Amari Rodgers wins National Title with Clemson

 

By Alex Norman

There were more than a few folks in Knoxville rooting for Clemson in the National Championship Game last week.  Not only because a Tigers win would mean an Alabama loss, but because a local kid would get to win a title.

Former Knoxville Catholic standout Amari Rodgers had two catches for 30 yards, as the Tigers crushed the Crimson Tide 44-16.  One of his catches was good for 26 yards. It came in the second quarter on third and 7 from the Alabama 31, a grab which set up Clemson’s fourth score of the game.

That wide receiving corps torched the Alabama secondary.  Rodgers, a sophomore, was one of seven receivers that combined of 17 catches and 313 yards.

“We were legendary all over the board,” Rodgers told ESPN’s Holly Rowe after the game. “Justyn Ross, (Oak Ridge HS grad) Tee Higgins… just making plays when we needed them.  Big third downs, making catches down the field and just executing our plan.  If we didn’t play well we weren’t gonna win. So we had to come out here and ball out.”

Watching the game back in Knoxville was Rodgers’s coach at Knoxville Catholic, Steve Matthews.

“I was just proud.  It took me by surprise how gratifying it was,” said Matthews. “I remember when he was 13 years old just coming in here and it seems like yesterday.  He was finding his way on and off the field, and watching him mature into an outstanding man and excellent player. I’m really proud and very happy for him and his family.”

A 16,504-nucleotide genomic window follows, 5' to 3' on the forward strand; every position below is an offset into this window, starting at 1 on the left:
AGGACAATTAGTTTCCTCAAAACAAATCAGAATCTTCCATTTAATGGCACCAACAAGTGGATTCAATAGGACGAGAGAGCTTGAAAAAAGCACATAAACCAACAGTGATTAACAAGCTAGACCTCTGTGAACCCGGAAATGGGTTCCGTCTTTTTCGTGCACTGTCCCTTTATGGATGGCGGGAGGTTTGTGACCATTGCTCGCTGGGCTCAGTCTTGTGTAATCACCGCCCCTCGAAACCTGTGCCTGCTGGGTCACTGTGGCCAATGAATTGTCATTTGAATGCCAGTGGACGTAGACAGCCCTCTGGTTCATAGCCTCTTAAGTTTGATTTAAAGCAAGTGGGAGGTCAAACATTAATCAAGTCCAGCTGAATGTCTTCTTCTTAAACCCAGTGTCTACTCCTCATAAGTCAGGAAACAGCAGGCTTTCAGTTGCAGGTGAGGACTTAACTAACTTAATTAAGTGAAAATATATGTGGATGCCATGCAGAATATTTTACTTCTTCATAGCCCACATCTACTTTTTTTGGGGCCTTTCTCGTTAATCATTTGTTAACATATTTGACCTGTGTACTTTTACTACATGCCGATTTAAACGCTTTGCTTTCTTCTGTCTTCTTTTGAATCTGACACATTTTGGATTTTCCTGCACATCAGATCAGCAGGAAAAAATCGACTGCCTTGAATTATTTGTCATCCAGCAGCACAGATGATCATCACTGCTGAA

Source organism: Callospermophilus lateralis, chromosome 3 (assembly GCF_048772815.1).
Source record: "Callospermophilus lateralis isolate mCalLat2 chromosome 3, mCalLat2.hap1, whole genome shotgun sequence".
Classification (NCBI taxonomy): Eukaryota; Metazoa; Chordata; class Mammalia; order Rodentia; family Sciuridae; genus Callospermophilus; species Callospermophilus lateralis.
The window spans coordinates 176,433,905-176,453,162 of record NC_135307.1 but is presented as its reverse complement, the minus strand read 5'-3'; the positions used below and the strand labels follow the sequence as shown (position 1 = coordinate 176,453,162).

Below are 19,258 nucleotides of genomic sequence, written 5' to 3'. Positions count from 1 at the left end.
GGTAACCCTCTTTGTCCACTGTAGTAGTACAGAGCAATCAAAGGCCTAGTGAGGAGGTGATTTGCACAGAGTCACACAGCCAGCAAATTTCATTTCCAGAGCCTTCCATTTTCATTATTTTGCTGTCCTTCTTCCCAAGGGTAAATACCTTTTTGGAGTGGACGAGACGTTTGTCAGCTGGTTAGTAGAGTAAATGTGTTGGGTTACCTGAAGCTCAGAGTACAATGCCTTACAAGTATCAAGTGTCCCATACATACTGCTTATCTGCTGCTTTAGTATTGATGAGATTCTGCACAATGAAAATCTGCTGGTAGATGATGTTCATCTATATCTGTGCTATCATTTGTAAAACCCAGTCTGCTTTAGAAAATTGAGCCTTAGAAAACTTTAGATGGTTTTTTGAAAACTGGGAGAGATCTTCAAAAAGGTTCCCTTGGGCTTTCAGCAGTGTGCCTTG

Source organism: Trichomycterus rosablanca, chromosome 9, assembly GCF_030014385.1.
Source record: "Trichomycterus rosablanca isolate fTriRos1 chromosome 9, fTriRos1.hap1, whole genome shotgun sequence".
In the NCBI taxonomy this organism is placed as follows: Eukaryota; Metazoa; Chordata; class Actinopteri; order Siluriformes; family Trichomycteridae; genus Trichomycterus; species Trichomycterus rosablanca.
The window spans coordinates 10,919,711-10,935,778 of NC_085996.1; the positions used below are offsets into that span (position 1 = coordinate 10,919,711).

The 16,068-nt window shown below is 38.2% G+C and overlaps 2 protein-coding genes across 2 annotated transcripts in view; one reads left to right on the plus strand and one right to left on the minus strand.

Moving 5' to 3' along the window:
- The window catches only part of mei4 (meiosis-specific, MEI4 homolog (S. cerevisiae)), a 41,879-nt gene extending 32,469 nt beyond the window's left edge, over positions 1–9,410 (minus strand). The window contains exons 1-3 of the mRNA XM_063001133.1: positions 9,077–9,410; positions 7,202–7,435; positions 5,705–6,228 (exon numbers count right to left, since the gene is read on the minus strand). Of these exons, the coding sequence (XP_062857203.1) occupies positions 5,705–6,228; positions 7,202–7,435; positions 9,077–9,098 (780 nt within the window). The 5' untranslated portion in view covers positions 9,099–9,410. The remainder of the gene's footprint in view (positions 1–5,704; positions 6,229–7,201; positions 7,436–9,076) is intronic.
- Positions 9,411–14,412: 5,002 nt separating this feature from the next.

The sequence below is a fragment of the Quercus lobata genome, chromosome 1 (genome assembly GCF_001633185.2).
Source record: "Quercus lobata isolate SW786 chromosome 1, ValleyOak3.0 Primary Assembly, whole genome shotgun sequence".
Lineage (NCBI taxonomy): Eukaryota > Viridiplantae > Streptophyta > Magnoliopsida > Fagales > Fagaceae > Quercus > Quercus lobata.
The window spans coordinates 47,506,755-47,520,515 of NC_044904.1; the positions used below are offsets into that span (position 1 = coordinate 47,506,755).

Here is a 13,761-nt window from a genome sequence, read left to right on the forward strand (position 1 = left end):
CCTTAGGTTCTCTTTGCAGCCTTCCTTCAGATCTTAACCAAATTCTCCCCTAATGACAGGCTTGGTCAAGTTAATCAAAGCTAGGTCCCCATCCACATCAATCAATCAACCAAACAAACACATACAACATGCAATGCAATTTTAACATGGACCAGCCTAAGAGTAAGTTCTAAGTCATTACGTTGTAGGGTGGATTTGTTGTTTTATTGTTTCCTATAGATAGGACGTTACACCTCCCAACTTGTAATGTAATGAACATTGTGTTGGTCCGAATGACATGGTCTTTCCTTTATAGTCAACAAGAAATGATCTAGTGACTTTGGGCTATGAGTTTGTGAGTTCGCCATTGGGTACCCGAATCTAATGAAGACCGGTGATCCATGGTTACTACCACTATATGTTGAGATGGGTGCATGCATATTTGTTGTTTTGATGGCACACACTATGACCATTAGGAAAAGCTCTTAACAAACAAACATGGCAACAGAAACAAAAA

Matthews added, “My first year at Knoxville Catholic was his eighth grade year. I kept hearing how great this eighth grader was but you never know how it’ll pan out.  About his junior year he started to really get serious in the weight room and I remember a run he had against Webb or CAK, and you saw the explosiveness.  From there it took off. He was unstoppable in high school.”

Rodgers’s Dad is former Tennessee quarterback Tee Martin.  Back in 1999 he led the Vols to a National Championship.  Nearly two decades to the day, Rodgers earned a ring of his own.

“It means a lot.  It feels great,” said Rodgers. “It’s great to represent my family like that, and represent him, so it is a great feeling.”

Amari Rodgers could have followed his Dad to Southern Cal, where Martin was an assistant coach during Amari’s recruiting process.  And Rodgers was at one time a verbal commitment to the Trojans.  But he flipped to Clemson, deciding to chart his own path.

“We talked about it and all we said was do what is best for you,” said Matthews. “I said, ‘You will be there in the dorms and around the culture and the facilities.’ I knew USC was tempting and he was excited about that for a long time, but he met (Clemson head coach) Dabo Swinney and (wide receivers coach) Jeff Scott and went there… it felt like every week he was going there.  I knew he’d end up going there.  Those guys did a great job recruiting him.”

Rodgers now has two years left at Clemson.  There will certainly be more chances for team success, while hopefully setting himself up for a career in the National Football League.

“I spoke to their coaches about that and they love him,” said Matthews. “He might be a guy that doesn’t have all the numbers because they are so loaded at wide receiver and rotate their guys to get as many guys out there as they can. The NFL guys are getting taller and taller but there’s still a spot for a guy like him.  Clemson’s coaches feel confident that he and Tee Higgins will get their shots.”

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